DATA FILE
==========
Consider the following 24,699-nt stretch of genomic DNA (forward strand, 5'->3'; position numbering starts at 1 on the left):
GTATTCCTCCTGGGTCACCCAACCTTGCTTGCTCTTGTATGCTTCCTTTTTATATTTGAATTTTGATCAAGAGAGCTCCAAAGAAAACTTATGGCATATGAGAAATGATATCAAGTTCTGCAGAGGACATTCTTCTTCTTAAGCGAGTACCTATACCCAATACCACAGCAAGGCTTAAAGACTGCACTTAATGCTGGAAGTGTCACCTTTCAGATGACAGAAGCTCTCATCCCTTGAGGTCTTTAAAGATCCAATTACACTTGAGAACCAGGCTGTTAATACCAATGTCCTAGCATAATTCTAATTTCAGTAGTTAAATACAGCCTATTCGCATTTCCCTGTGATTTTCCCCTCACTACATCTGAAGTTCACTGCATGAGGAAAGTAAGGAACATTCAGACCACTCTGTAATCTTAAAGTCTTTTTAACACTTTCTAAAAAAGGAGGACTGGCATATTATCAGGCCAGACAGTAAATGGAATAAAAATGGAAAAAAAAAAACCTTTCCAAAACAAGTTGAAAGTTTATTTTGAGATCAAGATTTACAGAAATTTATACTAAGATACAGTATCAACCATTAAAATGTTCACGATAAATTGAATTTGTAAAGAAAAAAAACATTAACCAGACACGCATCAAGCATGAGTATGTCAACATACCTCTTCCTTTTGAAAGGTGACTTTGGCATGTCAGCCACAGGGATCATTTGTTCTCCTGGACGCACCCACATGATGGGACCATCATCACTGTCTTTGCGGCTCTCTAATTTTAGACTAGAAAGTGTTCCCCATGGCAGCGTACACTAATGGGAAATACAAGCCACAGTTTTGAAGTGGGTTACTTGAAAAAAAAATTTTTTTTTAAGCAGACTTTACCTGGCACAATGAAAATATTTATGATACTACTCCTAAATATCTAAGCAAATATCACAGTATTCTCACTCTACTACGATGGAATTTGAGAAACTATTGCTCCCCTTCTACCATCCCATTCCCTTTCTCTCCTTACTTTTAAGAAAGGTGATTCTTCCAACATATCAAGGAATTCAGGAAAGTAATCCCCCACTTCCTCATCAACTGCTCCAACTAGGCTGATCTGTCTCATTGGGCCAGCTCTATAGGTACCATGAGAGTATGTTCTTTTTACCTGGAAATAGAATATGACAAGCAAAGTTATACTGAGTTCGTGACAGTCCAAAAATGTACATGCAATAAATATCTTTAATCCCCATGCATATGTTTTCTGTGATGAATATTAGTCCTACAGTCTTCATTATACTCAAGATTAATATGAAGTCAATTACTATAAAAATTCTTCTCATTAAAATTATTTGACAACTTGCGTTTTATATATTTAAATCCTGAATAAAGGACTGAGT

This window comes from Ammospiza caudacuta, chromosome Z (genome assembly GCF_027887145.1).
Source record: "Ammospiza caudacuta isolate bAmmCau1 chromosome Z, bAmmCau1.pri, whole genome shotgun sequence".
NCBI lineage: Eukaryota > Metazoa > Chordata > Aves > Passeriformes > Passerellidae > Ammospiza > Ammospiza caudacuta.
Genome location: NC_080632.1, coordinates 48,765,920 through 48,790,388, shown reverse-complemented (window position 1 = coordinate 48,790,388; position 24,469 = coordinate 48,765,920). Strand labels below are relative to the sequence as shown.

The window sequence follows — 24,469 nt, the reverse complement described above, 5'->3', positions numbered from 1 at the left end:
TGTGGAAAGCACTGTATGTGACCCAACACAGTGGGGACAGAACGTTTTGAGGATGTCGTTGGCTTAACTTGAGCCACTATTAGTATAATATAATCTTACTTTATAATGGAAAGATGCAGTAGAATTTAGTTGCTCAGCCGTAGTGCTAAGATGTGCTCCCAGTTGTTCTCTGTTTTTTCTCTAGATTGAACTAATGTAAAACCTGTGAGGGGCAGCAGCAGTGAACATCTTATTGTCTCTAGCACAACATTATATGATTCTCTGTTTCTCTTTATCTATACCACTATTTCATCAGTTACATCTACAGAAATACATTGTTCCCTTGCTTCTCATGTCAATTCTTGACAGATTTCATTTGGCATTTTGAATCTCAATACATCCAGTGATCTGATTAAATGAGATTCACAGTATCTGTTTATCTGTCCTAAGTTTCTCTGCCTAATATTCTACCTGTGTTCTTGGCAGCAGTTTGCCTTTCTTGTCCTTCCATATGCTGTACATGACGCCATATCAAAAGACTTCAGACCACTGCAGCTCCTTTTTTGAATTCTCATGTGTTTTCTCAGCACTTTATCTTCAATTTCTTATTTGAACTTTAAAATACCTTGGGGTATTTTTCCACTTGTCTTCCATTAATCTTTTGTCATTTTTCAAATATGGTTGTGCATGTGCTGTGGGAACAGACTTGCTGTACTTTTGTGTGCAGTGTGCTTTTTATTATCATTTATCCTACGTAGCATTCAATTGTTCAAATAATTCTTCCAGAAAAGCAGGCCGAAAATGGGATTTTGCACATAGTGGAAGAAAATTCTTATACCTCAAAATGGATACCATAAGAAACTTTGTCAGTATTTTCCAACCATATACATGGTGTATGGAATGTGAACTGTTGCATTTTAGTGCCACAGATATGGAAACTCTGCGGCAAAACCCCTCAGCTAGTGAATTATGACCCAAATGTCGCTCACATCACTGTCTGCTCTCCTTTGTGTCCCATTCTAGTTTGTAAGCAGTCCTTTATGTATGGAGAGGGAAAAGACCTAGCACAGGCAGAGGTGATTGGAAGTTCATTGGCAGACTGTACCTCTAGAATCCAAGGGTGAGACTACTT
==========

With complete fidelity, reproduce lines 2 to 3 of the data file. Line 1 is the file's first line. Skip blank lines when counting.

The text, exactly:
GTATTCCTCCTGGGTCACCCAACCTTGCTTGCTCTTGTATGCTTCCTTTTTATATTTGAATTTTGATCAAGAGAGCTCCAAAGAAAACTTATGGCATATGAGAAATGATATCAAGTTCTGCAGAGGACATTCTTCTTCTTAAGCGAGTACCTATACCCAATACCACAGCAAGGCTTAAAGACTGCACTTAATGCTGGAAGTGTCACCTTTCAGATGACAGAAGCTCTCATCCCTTGAGGTCTTTAAAGATCCAATTACACTTGAGAACCAGGCTGTTAATACCAATGTCCTAGCATAATTCTAATTTCAGTAGTTAAATACAGCCTATTCGCATTTCCCTGTGATTTTCCCCTCACTACATCTGAAGTTCACTGCATGAGGAAAGTAAGGAACATTCAGACCACTCTGTAATCTTAAAGTCTTTTTAACACTTTCTAAAAAAGGAGGACTGGCATATTATCAGGCCAGACAGTAAATGGAATAAAAATGGAAAAAAAAAAACCTTTCCAAAACAAGTTGAAAGTTTATTTTGAGATCAAGATTTACAGAAATTTATACTAAGATACAGTATCAACCATTAAAATGTTCACGATAAATTGAATTTGTAAAGAAAAAAAACATTAACCAGACACGCATCAAGCATGAGTATGTCAACATACCTCTTCCTTTTGAAAGGTGACTTTGGCATGTCAGCCACAGGGATCATTTGTTCTCCTGGACGCACCCACATGATGGGACCATCATCACTGTCTTTGCGGCTCTCTAATTTTAGACTAGAAAGTGTTCCCCATGGCAGCGTACACTAATGGGAAATACAAGCCACAGTTTTGAAGTGGGTTACTTGAAAAAAAAATTTTTTTTTAAGCAGACTTTACCTGGCACAATGAAAATATTTATGATACTACTCCTAAATATCTAAGCAAATATCACAGTATTCTCACTCTACTACGATGGAATTTGAGAAACTATTGCTCCCCTTCTACCATCCCATTCCCTTTCTCTCCTTACTTTTAAGAAAGGTGATTCTTCCAACATATCAAGGAATTCAGGAAAGTAATCCCCCACTTCCTCATCAACTGCTCCAACTAGGCTGATCTGTCTCATTGGGCCAGCTCTATAGGTACCATGAGAGTATGTTCTTTTTACCTGGAAATAGAATATGACAAGCAAAGTTATACTGAGTTCGTGACAGTCCAAAAATGTACATGCAATAAATATCTTTAATCCCCATGCATATGTTTTCTGTGATGAATATTAGTCCTACAGTCTTCATTATACTCAAGATTAATATGAAGTCAATTACTATAAAAATTCTTCTCATTAAAATTATTTGACAACTTGCGTTTTATATATTTAAATCCTGAATAAAGGACTGAGT

This window comes from Ammospiza caudacuta, chromosome Z (genome assembly GCF_027887145.1).